The surprising need for strangeness


 

“Don’t talk to strangers” has been a societal norm for centuries now, that we’ve quietly accepted and implemented into our lives in almost every level of interaction to other people. Google the word “strangers” on Google Images and you get the best visualization of the norm. And even though it seems that this norm has now lost its tremendous barriers by being challenged by the openness and global effect of the online world through social networks, sites and crowdsourcing, it still imposes a great deal of familiarity and alikeness.

Don’t talk to strangers

Reaching out to people that are not like us is harder than you might think, because the fundamental principle behind our online behavior is to develop social communities that are based on similarities among its members. Think for instance of social networks: You interact mostly with your friends, their friends or with strangers that happen to share the same interests as you do. You join online groups where discussions evolve around topics you are interested in, because these groups are recommended to you. Your online shopping activities work in a similar way: You keep receiving suggestions of items you can buy according to your previous purchases or simple searches. And the list of such examples can go on.

This behavior in fact goes against our own personal willingness, interest and need to be exposed to strangers and interact with people and things we don’t necessarily identify ourselves with, but can enormously learn from. As a matter of fact, that’s exactly what the weak ties principle stands for: it defines acquaintances or people we don’t know as the real sources of novel information. The conclusion: Embracing strangeness is not so much in our control.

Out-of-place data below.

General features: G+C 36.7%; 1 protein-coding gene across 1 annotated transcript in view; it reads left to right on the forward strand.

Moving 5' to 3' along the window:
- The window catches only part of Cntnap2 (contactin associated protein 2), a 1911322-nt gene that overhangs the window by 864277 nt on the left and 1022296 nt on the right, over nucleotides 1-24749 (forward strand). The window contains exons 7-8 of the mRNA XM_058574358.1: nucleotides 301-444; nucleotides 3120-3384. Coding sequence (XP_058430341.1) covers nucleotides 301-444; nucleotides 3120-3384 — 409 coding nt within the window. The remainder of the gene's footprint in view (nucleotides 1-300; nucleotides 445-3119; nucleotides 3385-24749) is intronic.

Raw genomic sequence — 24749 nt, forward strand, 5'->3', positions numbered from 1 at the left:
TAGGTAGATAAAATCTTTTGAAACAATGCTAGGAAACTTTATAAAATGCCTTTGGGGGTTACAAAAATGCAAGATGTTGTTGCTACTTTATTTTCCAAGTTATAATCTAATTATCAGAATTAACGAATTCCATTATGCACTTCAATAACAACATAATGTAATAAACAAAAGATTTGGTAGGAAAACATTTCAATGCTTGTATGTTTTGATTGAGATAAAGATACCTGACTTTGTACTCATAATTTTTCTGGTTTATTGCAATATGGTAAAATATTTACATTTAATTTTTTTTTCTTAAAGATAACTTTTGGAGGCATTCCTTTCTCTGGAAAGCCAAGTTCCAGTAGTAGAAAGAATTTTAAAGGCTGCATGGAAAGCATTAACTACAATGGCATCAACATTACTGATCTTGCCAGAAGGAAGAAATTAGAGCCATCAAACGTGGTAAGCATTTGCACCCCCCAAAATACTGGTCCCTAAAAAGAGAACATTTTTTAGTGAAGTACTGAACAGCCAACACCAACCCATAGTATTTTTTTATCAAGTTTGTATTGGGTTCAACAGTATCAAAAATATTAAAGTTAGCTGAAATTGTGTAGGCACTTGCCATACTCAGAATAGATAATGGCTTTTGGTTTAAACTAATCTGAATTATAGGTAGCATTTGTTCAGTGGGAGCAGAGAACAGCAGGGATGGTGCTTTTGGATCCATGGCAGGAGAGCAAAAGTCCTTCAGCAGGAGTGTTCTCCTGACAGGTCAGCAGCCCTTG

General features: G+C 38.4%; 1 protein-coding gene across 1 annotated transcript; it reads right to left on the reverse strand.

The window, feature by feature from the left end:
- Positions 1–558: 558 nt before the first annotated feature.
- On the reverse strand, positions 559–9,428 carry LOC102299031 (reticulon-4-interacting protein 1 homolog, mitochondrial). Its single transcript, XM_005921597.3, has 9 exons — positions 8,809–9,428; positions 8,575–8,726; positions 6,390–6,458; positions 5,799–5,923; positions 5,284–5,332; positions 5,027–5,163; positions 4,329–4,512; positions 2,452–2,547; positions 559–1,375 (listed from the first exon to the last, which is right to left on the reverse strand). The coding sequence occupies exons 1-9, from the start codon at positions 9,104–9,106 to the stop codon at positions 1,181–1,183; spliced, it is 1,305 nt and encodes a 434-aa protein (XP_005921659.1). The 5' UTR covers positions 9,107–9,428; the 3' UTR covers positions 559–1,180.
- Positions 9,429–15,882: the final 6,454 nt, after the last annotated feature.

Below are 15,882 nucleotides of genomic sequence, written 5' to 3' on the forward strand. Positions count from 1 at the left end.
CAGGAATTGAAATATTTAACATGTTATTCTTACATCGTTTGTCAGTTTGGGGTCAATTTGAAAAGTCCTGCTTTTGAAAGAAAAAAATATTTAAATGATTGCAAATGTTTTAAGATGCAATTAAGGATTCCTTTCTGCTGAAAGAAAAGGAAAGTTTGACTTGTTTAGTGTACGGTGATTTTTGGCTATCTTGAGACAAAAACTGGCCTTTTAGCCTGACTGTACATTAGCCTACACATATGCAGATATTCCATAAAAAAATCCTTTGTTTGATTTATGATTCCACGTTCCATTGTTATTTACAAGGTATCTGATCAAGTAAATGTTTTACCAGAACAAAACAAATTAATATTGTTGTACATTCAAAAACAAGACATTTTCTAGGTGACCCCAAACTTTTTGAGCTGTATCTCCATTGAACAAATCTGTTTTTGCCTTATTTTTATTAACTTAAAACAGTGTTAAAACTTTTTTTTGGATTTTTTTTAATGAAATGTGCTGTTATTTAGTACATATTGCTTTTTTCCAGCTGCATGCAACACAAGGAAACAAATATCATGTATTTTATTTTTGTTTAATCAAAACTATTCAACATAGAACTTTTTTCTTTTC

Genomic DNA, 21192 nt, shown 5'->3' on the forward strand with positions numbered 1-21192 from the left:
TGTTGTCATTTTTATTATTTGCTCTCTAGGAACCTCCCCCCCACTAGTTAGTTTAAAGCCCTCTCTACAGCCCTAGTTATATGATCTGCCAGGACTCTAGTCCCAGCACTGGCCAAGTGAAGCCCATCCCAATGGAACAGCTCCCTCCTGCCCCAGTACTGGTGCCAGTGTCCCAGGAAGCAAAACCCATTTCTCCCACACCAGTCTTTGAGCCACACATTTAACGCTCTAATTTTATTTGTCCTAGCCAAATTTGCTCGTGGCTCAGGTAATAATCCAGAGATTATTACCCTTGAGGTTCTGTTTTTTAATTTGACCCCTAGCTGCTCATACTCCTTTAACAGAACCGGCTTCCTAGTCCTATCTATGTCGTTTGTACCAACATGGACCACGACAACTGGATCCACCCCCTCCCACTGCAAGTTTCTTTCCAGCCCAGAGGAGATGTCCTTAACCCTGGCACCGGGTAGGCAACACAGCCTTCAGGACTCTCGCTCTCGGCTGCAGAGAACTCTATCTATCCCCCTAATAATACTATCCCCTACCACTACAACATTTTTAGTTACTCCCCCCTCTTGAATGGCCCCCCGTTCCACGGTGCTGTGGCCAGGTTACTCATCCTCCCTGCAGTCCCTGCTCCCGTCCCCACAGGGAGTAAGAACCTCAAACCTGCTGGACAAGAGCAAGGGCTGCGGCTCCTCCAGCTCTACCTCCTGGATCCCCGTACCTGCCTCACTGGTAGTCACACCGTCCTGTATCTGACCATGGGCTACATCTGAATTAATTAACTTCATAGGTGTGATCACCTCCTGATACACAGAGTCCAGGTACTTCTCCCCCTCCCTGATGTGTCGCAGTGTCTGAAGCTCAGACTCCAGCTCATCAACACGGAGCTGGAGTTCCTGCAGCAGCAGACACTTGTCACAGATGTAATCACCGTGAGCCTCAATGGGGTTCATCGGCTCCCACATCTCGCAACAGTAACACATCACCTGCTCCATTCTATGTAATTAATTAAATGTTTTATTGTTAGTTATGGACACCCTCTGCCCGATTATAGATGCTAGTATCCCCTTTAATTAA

The surprising need for strangeness

As you might also think and feel by now, other people have felt this societal pressure too and decided to take actions against it. The “People Person” for instance, an interesting and a bit controversial character due to his initial rage against the people he had already met, started a blog called Talk to Strangers, where he talks about his experiences, ups and downs of talking to strangers. A fun and good read that get’s you ready for embarking in such an “adventure” and cited by BBC as the initiator of the “facetime” movement.

The Strangers Project, an idea that started off on the streets of Michigan where Brandon Doman decided to give passers-by a marker and a piece of paper and encourage them to write a short story about their lives. Four years and more than 5000 stories later, the project is an incredible collection of anonymous journal entries worth discovering and why not adding to your personal list of to dos. Although the project is not implying direct interaction between people, it definitely is one of the multiple faces of embracing strangeness.

In the same direction, but more visual, the blog “A Stranger A Day” tells stories of strangers through their tattoos. Marianela Capelo, the initiator of the project had the courage to talk to strangers … about their tattoos. Have a look at this wonderful collection of art.

Do you know any other projects like these ones? If you do, please share them with us and we’ll make sure to write about your suggestions. But now, what do all these ideas have in common? The courage to strike up conversations with people you don’t know – a proof that the need for strangeness exists against the reality that pushes us against it.

Talk to strangers

So how can we release the barricade against strangeness if society and the creators of all the contexts we’re living in are all dictating the directions we should move towards and the behaviors we should approach towards other people?

Maria Bezaitis, principal engineer at Intel gave a talk where she underlines the lack of strangeness in our lives and proposes solutions to this problem. Her talk is a call for technology to deliver us what and who we need, even if it’s unfamiliar. Check it out and tell us about the last time you talked to a stranger.

 

Header Image(s) from Pixabay & Gratisography

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